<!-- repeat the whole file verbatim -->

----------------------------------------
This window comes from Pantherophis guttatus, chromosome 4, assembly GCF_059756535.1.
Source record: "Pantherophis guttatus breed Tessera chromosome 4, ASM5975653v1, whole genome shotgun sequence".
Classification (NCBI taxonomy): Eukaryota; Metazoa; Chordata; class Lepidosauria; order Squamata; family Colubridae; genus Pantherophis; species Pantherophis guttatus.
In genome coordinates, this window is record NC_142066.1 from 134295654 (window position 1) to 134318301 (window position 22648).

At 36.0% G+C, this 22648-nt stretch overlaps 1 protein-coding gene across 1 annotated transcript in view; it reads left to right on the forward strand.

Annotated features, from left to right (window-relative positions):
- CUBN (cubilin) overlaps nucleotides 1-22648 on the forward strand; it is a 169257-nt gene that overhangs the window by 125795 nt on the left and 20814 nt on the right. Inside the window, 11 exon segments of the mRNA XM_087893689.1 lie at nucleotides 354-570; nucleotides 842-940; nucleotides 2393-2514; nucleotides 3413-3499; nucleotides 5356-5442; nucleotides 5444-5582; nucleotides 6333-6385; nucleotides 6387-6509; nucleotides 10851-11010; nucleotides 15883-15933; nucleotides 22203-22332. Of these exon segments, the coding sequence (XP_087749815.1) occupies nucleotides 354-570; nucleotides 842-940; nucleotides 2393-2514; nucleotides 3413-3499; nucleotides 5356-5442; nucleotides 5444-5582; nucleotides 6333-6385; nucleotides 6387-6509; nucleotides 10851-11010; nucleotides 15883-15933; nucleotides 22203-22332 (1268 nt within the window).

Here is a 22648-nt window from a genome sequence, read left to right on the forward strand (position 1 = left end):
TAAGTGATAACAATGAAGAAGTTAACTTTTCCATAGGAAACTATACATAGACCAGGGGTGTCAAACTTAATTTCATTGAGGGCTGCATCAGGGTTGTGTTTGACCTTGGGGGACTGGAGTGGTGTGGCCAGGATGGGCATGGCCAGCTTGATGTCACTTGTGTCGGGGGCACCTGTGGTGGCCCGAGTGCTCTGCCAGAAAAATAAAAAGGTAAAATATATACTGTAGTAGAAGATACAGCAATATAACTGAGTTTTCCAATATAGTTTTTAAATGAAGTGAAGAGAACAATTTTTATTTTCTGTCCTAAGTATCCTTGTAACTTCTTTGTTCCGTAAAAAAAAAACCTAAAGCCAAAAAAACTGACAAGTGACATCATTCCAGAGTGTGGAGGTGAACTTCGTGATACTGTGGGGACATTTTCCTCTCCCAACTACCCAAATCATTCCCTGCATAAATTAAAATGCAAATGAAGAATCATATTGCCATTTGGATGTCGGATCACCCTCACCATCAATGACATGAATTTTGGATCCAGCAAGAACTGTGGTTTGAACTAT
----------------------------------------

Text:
This window comes from Pantherophis guttatus, chromosome 4, assembly GCF_059756535.1.
Source record: "Pantherophis guttatus breed Tessera chromosome 4, ASM5975653v1, whole genome shotgun sequence".
Classification (NCBI taxonomy): Eukaryota; Metazoa; Chordata; class Lepidosauria; order Squamata; family Colubridae; genus Pantherophis; species Pantherophis guttatus.
In genome coordinates, this window is record NC_142066.1 from 134295654 (window position 1) to 134318301 (window position 22648).

At 36.0% G+C, this 22648-nt stretch overlaps 1 protein-coding gene across 1 annotated transcript in view; it reads left to right on the forward strand.

Annotated features, from left to right (window-relative positions):
- CUBN (cubilin) overlaps nucleotides 1-22648 on the forward strand; it is a 169257-nt gene that overhangs the window by 125795 nt on the left and 20814 nt on the right. Inside the window, 11 exon segments of the mRNA XM_087893689.1 lie at nucleotides 354-570; nucleotides 842-940; nucleotides 2393-2514; nucleotides 3413-3499; nucleotides 5356-5442; nucleotides 5444-5582; nucleotides 6333-6385; nucleotides 6387-6509; nucleotides 10851-11010; nucleotides 15883-15933; nucleotides 22203-22332. Of these exon segments, the coding sequence (XP_087749815.1) occupies nucleotides 354-570; nucleotides 842-940; nucleotides 2393-2514; nucleotides 3413-3499; nucleotides 5356-5442; nucleotides 5444-5582; nucleotides 6333-6385; nucleotides 6387-6509; nucleotides 10851-11010; nucleotides 15883-15933; nucleotides 22203-22332 (1268 nt within the window).

Here is a 22648-nt window from a genome sequence, read left to right on the forward strand (position 1 = left end):
TAAGTGATAACAATGAAGAAGTTAACTTTTCCATAGGAAACTATACATAGACCAGGGGTGTCAAACTTAATTTCATTGAGGGCTGCATCAGGGTTGTGTTTGACCTTGGGGGACTGGAGTGGTGTGGCCAGGATGGGCATGGCCAGCTTGATGTCACTTGTGTCGGGGGCACCTGTGGTGGCCCGAGTGCTCTGCCAGAAAAATAAAAAGGTAAAATATATACTGTAGTAGAAGATACAGCAATATAACTGAGTTTTCCAATATAGTTTTTAAATGAAGTGAAGAGAACAATTTTTATTTTCTGTCCTAAGTATCCTTGTAACTTCTTTGTTCCGTAAAAAAAAAACCTAAAGCCAAAAAAACTGACAAGTGACATCATTCCAGAGTGTGGAGGTGAACTTCGTGATACTGTGGGGACATTTTCCTCTCCCAACTACCCAAATCATTCCCTGCATAAATTAAAATGCAAATGAAGAATCATATTGCCATTTGGATGTCGGATCACCCTCACCATCAATGACATGAATTTTGGATCCAGCAAGAACTGTGGTTTGAACTAT